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Imamiyah (Shiite): An Introduction to Islamic Jurisprudential Sects

4-2- The School of Traditionist Jurists

This school began at 4 A.H. and maintained a century. Leaders of this school are the most famous traditionist and jurists of Twelver Shi’a. Nearly all of them were living in the two most important religious and cultural cities of the time, Qum and Ray. They tried hard to purify, expurgate, and compile Shi’a traditions. This school was the continuity of the school of narrators at the time of (Imams’) presence. They mad an effort to collect traditions and save them. The followers of this school, usually, have no good relationship with ijtihād as mental activity based on a logical deduction.

Traditionist jurists, for following traditions, divided into two groups:

1- A group of them analyzed traditions using the science of Ḥadīth, and study of narrators. They were well informed of jurisprudential issues, and never accept any tradition without perusing attentively and checking its quality. They, though so briefly, were knowledgeable about the rules of jurisprudential principles in different states of reasoning, even, applied some of these reasoning that were addressed by Imams. Nevertheless, for adopting the traditional and conservative attitudes, they never tried to detach jurisprudence from traditions, and to write independent jurisprudential books. They were afraid to write jurisprudential matters except by the text of Ḥadīths. Their writings were a set of tradition’s textual contents classified in topical order, and, sometimes, the masters that a tradition was narrated from them were omitted. This group of jurists includes the traditionists like Muhammad b. Ya‘qūb Kulaynī (d. 329 A.H.), Muhammad b. Ali b. Bābwayh Qumī, known as Ṣadūq (d. 381 A.H.).

2- The other group of them was opposed to the rules of jurisprudential principles, uninformed about the rules and way of argument, and bigoted adherent of following the texts of Ḥadīths unconditionally. Some scholars of this group and their beliefs are mentioned in biographies, like Abū al-Husain al-Nāshī, Ali b. ‘Abdu Allah b. Waṣīf (d. 366 A.H.). His way was, reportedly, similar to the followers of formal religion. For the lack of logical arguments and independent reasoning (ijtīhād), and because there was no any new idea, their views failed to obtain a valuable position in jurisprudence field, and were ignored by jurisprudential textual sources.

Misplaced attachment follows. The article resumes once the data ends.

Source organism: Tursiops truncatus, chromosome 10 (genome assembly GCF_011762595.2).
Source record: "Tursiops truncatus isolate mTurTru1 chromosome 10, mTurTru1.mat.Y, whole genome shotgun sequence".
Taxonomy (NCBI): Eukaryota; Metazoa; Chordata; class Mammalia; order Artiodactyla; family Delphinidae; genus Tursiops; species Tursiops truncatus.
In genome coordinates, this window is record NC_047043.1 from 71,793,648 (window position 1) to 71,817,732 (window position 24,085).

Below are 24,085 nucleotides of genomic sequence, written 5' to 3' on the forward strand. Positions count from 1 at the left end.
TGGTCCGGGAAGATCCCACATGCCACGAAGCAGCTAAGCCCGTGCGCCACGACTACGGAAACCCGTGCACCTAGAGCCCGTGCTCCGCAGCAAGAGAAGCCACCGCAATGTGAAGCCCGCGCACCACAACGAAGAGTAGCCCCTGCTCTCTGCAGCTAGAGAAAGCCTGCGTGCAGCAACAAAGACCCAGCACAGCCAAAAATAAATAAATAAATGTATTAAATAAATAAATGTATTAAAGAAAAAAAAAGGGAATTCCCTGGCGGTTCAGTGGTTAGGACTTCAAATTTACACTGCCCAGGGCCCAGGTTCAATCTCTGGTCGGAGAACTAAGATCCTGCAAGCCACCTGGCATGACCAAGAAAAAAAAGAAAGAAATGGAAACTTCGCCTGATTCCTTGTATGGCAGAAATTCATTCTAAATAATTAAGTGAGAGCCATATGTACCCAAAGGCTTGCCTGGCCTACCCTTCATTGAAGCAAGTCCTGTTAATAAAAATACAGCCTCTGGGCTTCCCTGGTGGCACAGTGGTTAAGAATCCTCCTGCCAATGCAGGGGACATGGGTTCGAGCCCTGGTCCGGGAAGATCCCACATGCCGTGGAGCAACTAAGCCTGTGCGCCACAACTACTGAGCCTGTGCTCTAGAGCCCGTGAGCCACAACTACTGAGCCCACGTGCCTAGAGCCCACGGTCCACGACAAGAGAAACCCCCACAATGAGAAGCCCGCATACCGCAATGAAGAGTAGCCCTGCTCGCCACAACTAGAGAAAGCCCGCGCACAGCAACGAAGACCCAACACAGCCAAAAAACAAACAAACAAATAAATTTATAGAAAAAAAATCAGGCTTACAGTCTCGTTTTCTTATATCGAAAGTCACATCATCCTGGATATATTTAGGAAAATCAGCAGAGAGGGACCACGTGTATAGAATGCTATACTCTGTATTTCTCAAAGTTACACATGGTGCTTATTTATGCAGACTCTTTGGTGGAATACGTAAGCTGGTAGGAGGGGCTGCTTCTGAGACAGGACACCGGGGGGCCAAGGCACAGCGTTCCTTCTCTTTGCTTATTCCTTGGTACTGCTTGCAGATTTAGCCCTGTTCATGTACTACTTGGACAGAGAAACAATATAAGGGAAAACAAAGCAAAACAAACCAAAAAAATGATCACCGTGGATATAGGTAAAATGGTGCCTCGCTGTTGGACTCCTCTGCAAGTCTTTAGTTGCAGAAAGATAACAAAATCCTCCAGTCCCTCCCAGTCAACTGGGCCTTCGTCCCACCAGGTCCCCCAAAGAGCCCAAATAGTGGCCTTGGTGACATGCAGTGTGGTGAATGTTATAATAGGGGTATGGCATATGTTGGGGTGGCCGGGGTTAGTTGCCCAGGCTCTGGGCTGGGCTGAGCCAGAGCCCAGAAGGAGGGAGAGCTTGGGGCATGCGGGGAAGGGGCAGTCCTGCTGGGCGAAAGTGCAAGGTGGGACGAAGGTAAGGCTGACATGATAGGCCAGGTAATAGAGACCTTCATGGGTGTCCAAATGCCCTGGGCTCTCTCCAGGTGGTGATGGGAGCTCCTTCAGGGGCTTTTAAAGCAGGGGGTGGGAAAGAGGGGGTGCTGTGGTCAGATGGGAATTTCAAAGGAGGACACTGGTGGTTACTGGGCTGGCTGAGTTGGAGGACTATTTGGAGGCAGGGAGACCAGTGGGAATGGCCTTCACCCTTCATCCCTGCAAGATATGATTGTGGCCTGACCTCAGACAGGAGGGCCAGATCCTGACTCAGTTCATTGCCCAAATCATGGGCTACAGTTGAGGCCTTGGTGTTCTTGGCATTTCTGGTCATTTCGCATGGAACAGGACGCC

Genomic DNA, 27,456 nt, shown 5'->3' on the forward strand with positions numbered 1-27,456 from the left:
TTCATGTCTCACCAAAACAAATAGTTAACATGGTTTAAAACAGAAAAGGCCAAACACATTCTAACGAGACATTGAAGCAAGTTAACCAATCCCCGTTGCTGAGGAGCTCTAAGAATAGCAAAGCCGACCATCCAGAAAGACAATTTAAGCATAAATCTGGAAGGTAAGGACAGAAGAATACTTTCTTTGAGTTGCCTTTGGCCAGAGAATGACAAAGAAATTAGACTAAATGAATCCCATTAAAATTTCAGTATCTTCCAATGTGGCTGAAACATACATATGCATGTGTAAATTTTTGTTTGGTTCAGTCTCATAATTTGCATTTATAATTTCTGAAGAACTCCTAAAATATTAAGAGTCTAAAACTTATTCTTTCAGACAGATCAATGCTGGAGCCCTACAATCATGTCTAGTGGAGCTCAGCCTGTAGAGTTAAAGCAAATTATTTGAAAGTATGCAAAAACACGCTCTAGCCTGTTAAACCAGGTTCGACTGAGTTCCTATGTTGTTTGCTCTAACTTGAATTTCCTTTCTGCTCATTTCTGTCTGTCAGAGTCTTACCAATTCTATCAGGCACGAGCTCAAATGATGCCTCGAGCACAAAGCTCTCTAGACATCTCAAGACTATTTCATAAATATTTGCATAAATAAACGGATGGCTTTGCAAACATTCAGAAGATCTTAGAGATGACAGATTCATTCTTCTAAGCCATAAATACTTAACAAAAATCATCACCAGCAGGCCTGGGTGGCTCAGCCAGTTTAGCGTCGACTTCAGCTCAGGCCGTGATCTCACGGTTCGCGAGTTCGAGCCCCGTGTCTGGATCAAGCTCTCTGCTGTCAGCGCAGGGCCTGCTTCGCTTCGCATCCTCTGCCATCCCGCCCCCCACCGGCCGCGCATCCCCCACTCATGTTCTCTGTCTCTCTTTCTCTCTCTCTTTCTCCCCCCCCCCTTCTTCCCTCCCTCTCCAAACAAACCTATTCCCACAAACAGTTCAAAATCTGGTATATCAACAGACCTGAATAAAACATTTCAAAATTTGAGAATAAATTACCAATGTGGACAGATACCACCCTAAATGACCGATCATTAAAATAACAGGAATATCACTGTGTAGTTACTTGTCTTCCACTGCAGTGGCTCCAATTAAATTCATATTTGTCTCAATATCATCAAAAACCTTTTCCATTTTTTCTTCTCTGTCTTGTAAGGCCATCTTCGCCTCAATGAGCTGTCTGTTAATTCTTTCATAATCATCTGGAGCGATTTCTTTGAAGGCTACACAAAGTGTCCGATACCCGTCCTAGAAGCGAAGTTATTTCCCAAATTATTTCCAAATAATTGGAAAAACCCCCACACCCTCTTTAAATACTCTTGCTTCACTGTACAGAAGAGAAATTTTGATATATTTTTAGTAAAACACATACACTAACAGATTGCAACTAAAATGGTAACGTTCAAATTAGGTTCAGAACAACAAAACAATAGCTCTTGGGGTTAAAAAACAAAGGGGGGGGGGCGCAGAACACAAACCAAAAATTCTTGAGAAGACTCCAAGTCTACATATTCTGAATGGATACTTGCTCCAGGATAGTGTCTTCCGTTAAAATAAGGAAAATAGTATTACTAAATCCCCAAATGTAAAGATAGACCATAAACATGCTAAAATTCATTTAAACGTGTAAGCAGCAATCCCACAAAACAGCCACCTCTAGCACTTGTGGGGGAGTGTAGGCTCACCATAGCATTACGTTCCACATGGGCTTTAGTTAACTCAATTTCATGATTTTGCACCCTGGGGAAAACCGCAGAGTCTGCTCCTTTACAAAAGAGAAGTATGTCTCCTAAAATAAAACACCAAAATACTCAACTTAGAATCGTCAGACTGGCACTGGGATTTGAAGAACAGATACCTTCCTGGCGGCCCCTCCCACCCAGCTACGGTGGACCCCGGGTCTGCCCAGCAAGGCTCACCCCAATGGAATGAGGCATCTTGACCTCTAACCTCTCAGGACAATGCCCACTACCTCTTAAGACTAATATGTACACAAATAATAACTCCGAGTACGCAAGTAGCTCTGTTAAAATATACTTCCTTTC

At the latter parts of fourth century and the beginnings of fifth one, Sheikh Mufīd and his disciple, Sharīf Murtaḍā’s attempt overthrew the school of traditionist jurists. However, a few of its followers remained in some later periods, too. Nevertheless, it should be noted that this school, because of its long time hegemony over Shi’a scientific community, left great impressions on general Shi’a ideology, which never wiped out, and became the permanent parts of Shi’a ideology. Differences between Shi’a ideology at the time of Imams’ presence and letter eras, which appeared in some issues, origin from this effects.

 

Features of Traditionist Jurists

1-    Changing the way of compiling traditions by:

a.      compiling traditions in jurisprudential topical order,

b.     Acquiring value of the chain of transmitters, and placing value on them. In addition, choosing a tradition that conveys certainty. In their point of view, two items identify this certainty: credibility of narrators, and being accepted by companions.

2-    Issuing fatwas only by textual content of traditions: Nihāyah, written by Sheikh Ṭūsī, is the text of traditions. In addition, Sheikh Ṣadūq, at the beginning of his jurisprudential treatise, says: whatever I mentioned here is the textual content of authentic traditions.

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